In 2017, Elmendorf rescinded a fellowship offered to Chelsea Manning, the former Army intelligence analyst who in 2010 leaked archives of military and diplomatic documents to WikiLeaks, following criticism from Mike Pompeo, then C.I.A. director, and others in the intelligence community. In 2019, Rick Snyder, a former governor of Michigan, withdrew from a fellowship after his appointment sparked a backlash on social media and from students who cited his role in the Flint water crisis.
As for partisan voices on the Israeli-Palestinian conflict, the school has hosted a variety of fellows in recent years, including Amos Yadlin, a retired top Israeli general, and Saeb Erekat, then the chief Palestinian negotiator and secretary general of the Palestine Liberation Organization.
Roth had been recruited for the fellowship, which includes no teaching duties, by Mathias Risse, the director of the Carr Center. In an email to Carr Center students, faculty members, fellows, alumni and others following the Nation article, Risse called him “one of the most distinguished human rights leaders of our time” and said the fellowship rejection was “one of the lowest moments of my professional life.”
In interviews and emails with the The Times, Risse and another faculty member, Kathryn Sikkink, said that Elmendorf, in explaining his rejection of Roth, had cited the perception that Human Rights Watch was “biased” against Israel. He told them he had become aware of the issue following discussions with unnamed people within the university, they said.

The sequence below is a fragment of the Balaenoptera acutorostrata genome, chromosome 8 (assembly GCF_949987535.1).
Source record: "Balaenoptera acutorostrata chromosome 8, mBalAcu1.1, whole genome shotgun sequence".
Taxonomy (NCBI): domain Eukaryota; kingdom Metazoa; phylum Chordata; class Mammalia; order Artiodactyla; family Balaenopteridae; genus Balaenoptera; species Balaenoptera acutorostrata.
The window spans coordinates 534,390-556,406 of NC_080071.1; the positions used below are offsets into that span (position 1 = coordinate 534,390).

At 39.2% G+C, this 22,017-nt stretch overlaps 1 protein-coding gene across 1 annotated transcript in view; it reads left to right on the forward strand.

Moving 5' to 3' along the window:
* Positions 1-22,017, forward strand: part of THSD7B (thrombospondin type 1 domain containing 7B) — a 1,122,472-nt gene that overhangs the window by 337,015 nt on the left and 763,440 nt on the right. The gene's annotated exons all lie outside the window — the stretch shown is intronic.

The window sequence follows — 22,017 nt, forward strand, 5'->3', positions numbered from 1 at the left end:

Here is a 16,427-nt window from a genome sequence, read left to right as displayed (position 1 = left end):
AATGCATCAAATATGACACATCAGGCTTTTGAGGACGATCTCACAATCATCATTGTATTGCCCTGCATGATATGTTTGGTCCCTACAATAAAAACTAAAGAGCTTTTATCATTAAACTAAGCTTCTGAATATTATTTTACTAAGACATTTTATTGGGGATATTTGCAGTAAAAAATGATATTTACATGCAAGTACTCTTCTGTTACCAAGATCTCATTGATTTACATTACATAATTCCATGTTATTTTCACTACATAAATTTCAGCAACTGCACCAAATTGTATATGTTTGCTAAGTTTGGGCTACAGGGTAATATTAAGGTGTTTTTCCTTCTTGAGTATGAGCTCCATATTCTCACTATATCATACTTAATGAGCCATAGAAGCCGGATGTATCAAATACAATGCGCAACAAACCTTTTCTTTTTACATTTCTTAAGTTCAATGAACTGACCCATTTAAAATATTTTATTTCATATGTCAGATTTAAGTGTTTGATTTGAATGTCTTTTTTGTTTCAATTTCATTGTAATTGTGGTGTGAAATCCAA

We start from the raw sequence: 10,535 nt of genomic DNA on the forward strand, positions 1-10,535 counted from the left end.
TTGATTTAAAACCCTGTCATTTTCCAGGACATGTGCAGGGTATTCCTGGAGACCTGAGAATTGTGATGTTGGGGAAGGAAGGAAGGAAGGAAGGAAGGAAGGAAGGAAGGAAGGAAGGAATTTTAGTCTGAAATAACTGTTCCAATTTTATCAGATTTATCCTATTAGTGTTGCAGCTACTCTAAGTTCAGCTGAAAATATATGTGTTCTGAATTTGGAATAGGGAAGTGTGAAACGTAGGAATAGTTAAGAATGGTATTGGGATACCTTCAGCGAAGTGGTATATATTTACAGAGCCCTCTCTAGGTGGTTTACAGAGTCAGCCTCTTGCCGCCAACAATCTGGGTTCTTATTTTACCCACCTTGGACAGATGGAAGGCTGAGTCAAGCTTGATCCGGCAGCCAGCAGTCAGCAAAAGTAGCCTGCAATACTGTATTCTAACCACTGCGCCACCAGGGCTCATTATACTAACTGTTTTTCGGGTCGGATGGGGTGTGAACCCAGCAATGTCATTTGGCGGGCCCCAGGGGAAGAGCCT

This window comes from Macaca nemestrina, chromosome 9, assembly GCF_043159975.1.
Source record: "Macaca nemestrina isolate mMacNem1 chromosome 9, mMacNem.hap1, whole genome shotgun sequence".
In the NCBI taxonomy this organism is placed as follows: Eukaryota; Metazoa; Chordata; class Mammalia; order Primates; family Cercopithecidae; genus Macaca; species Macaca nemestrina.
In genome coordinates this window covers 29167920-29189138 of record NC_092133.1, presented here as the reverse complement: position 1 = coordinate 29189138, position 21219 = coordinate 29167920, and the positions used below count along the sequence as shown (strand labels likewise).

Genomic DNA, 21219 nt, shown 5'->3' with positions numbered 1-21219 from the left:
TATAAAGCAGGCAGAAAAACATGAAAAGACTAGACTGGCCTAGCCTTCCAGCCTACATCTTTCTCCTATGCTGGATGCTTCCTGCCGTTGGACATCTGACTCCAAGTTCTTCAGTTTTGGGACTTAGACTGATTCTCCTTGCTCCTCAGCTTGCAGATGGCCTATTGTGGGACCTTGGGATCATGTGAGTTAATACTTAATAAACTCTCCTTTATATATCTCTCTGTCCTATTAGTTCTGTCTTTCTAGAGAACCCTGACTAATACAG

Donors, they said, were not mentioned. But they said a 2021 report by Human Rights Watch, which concluded that Israel’s policies toward Palestinians in the occupied territories met the legal definition of “the crime of apartheid,” was discussed.
Whether Human Rights Watch is fair to Israel has long been a source of contention, inside and outside the organization. In a 2009 opinion essay in The Times, Robert Bernstein, one of the group’s founders, charged that its criticisms of Israel were “helping those who wish to turn Israel into a pariah state.”
In 2019, Israel expelled the group’s director for Israel and Palestine and the lead researcher and author of the 2021 report, Omar Shakir, under a law barring foreigners who support a boycott of Israel or its territories. At the time, Shakir denied that either he or Human Rights Watch had called for a wholesale consumer boycott of Israel or its settlements.
With its 2021 report, titled “A Threshold Crossed,” Human Rights Watch became the first major international human rights group to apply the term “apartheid” to Israeli conduct. Six months later, Amnesty International followed suit in its own report. (In 2022, Harvard Law School’s International Human Rights Clinic issued a similar, less-noticed report.)